Echoing Warmington, Terry said oil and gas businesses are responsible for 27 percent of all taxes paid in the Sooner State, “when the gross production tax is combined with state income and sales taxes paid by the industry.” Further, he said, “That amount does not include corporate taxes, motor vehicle taxes, ad valorem taxes and other miscellaneous taxes and fees.”
Terry concluded, “After decades of decline, crude oil production in Oklahoma is actually increasing. The increase has been spurred by the use of horizontal drilling, and tax provisions that encourage the continued use of advanced drilling techniques will only benefit the state in terms of jobs and tax dollars created.”
Discussing the issue with reporters in the Capitol press corps on Wednesday, Doerflinger said, “I am well aware of what this industry means to our state.”
Doerflinger, finance advisor to Gov. Mary Fallin, said, “Conversations are ongoing with industry leaders. My boss has asked me to get the right people in the room to consider this. I think everybody involved recognizes that something has to give. Hopefully we can come up with some viable options.”
He said state officials are look at how energy commodities are treated in other states: “We want to have an honest conversation, and look carefully at this policy.” Responding to a question from CapitolBeatOK, Doerflinger said he could not yet offer a direct comparison of the taxing provisions in Oklahoma versus those in North Dakota, which is now in the midst of an unprecedented oil boom.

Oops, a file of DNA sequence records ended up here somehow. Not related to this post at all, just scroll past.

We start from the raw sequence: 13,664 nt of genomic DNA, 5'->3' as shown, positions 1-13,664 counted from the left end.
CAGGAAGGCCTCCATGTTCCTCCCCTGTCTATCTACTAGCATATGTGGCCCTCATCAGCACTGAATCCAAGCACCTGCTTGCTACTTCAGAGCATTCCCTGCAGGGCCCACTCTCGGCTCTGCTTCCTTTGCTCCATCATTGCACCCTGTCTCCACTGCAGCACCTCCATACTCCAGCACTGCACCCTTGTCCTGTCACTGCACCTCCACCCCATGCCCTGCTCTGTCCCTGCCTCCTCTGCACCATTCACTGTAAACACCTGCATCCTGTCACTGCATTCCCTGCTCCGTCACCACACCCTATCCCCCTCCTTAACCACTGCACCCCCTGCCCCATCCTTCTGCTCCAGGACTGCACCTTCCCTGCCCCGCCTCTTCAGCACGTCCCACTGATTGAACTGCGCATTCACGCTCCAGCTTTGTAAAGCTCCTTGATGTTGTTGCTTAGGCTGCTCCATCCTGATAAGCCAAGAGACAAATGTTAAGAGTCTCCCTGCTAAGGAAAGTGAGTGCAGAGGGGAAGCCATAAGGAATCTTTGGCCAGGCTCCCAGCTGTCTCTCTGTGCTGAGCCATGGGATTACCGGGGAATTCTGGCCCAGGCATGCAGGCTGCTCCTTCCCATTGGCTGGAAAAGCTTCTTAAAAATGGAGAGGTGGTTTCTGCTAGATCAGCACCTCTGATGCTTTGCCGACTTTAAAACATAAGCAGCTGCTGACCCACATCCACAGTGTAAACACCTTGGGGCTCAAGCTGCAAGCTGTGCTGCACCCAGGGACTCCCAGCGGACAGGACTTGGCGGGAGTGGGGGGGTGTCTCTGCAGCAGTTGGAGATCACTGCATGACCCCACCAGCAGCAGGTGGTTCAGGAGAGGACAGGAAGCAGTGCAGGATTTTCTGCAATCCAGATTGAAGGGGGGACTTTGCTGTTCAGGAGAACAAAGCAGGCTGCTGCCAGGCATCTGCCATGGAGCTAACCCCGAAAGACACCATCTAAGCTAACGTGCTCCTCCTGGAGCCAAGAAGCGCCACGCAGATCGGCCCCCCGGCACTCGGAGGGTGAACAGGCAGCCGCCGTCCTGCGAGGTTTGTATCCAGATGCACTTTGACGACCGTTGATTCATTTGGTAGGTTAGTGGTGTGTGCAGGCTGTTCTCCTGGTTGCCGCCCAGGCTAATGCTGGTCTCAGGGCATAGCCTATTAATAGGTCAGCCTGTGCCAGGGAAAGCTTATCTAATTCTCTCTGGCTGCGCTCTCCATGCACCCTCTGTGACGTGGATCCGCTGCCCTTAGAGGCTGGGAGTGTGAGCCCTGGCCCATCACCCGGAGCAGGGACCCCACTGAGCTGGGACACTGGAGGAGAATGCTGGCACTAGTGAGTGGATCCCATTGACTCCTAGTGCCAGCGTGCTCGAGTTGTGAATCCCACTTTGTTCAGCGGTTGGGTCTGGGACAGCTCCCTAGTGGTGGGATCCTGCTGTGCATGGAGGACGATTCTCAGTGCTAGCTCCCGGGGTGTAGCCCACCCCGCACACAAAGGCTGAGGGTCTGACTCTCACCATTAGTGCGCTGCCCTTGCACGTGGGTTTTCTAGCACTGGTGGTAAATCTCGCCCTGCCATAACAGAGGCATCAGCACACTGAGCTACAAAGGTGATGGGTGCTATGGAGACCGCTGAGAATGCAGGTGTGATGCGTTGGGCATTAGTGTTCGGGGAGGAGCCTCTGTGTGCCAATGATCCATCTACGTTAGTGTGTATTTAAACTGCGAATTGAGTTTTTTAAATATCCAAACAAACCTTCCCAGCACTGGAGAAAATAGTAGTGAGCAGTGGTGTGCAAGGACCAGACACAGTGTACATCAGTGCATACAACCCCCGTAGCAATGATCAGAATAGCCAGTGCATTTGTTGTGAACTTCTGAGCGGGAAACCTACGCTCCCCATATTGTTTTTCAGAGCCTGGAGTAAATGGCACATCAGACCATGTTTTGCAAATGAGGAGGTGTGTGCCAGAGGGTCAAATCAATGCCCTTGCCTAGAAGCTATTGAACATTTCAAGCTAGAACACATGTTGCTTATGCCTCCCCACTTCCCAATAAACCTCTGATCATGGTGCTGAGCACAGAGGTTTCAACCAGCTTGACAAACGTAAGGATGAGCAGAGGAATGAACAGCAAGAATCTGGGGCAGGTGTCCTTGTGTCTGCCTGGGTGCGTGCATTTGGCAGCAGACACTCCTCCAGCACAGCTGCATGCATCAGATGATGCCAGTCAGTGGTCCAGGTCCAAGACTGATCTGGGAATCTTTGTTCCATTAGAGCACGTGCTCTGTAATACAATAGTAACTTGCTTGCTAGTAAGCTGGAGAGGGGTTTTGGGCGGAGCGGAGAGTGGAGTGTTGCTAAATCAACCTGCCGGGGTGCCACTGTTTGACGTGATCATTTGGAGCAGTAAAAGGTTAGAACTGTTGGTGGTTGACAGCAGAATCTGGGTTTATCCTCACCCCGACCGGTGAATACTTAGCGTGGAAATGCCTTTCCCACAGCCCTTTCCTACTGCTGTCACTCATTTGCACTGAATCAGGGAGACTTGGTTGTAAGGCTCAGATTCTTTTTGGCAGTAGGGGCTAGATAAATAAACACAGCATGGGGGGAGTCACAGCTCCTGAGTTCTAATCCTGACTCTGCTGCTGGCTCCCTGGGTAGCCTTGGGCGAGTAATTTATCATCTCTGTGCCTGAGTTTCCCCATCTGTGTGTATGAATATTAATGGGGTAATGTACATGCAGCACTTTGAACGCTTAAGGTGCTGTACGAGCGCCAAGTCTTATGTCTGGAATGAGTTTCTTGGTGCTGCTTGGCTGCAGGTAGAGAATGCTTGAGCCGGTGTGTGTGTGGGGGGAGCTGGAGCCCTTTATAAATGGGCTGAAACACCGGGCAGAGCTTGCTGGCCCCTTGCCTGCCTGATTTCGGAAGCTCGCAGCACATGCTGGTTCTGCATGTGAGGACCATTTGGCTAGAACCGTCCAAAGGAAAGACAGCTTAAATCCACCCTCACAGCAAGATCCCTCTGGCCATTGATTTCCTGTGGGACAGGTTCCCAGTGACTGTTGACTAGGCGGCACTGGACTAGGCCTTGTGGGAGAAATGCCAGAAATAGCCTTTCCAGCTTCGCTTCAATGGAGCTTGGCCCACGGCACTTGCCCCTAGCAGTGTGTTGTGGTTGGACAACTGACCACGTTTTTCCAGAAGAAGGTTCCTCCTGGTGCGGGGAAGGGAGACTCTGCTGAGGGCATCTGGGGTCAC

David Blatt of the Oklahoma Policy Institute supported Doerflinger’s analysis. He told CapitolBeatOK, “Oklahoma’s tax incentive for horizontal drilling has become a wasteful and expensive giveaway that is long past its usefulness. Companies don’t need extra tax breaks to drill these highly profitable wells, and polling shows that large majorities of Oklahomans prefer to end these tax breaks to provide more funding for core services.
In his statewide release on Wednesday (July 10), Doerflinger said, “The boom in the energy industry is improving Oklahoma’s economy in so many ways, but the general revenue fund isn’t seeing the benefits it would have before 2010.
“The 2010 law has led to some real revenue loss. In our estimation, policymakers should consider revisiting this law in consultation with the energy industry to determine whether it is fair and equitable to the industry, the state and all its taxpayers.”
Another energy leader — Blu Hulsey, vice president of government and regulatory affairs for Continental Resources, a major Oklahoma drilling firm active in the North Dakota fields — told CapitolBeatOK, “Oklahoma is surrounded by oil and gas-friendly states. Eliminating the horizontal drilling provision will make drilling in Texas, New Mexico, Kansas and others all the more attractive – taking our jobs and our state revenue.
“We still have oil and gas fields in Oklahoma that are yet unproven. Horizontal drilling incentives allow us to take the financial risk of exploring these fields and discovering new resources that will provide for Oklahoma long into the future.”